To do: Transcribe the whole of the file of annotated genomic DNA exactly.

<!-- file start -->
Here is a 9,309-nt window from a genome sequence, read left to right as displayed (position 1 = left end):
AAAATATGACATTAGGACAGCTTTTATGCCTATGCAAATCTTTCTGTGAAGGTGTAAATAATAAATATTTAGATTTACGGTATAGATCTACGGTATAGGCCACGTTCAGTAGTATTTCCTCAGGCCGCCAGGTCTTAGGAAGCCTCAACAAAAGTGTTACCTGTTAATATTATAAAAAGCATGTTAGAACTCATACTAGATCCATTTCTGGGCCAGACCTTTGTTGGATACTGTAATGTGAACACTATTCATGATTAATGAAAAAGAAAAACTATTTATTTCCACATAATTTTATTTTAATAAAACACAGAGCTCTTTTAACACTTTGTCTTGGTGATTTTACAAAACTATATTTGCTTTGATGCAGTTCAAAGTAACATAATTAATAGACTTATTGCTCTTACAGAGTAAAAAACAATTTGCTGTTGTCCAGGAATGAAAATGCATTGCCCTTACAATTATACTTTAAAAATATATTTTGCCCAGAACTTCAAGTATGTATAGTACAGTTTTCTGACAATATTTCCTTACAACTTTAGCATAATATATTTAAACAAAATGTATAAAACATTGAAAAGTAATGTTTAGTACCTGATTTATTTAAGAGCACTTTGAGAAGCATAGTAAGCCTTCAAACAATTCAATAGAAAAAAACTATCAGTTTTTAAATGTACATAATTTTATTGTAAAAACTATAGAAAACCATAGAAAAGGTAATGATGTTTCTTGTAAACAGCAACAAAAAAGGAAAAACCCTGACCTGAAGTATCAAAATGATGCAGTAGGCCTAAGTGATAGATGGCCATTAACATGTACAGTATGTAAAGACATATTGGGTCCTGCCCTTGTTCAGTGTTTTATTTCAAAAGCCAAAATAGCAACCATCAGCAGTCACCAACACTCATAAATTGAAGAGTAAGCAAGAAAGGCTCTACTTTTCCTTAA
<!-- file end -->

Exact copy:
Here is a 9,309-nt window from a genome sequence, read left to right as displayed (position 1 = left end):
AAAATATGACATTAGGACAGCTTTTATGCCTATGCAAATCTTTCTGTGAAGGTGTAAATAATAAATATTTAGATTTACGGTATAGATCTACGGTATAGGCCACGTTCAGTAGTATTTCCTCAGGCCGCCAGGTCTTAGGAAGCCTCAACAAAAGTGTTACCTGTTAATATTATAAAAAGCATGTTAGAACTCATACTAGATCCATTTCTGGGCCAGACCTTTGTTGGATACTGTAATGTGAACACTATTCATGATTAATGAAAAAGAAAAACTATTTATTTCCACATAATTTTATTTTAATAAAACACAGAGCTCTTTTAACACTTTGTCTTGGTGATTTTACAAAACTATATTTGCTTTGATGCAGTTCAAAGTAACATAATTAATAGACTTATTGCTCTTACAGAGTAAAAAACAATTTGCTGTTGTCCAGGAATGAAAATGCATTGCCCTTACAATTATACTTTAAAAATATATTTTGCCCAGAACTTCAAGTATGTATAGTACAGTTTTCTGACAATATTTCCTTACAACTTTAGCATAATATATTTAAACAAAATGTATAAAACATTGAAAAGTAATGTTTAGTACCTGATTTATTTAAGAGCACTTTGAGAAGCATAGTAAGCCTTCAAACAATTCAATAGAAAAAAACTATCAGTTTTTAAATGTACATAATTTTATTGTAAAAACTATAGAAAACCATAGAAAAGGTAATGATGTTTCTTGTAAACAGCAACAAAAAAGGAAAAACCCTGACCTGAAGTATCAAAATGATGCAGTAGGCCTAAGTGATAGATGGCCATTAACATGTACAGTATGTAAAGACATATTGGGTCCTGCCCTTGTTCAGTGTTTTATTTCAAAAGCCAAAATAGCAACCATCAGCAGTCACCAACACTCATAAATTGAAGAGTAAGCAAGAAAGGCTCTACTTTTCCTTAA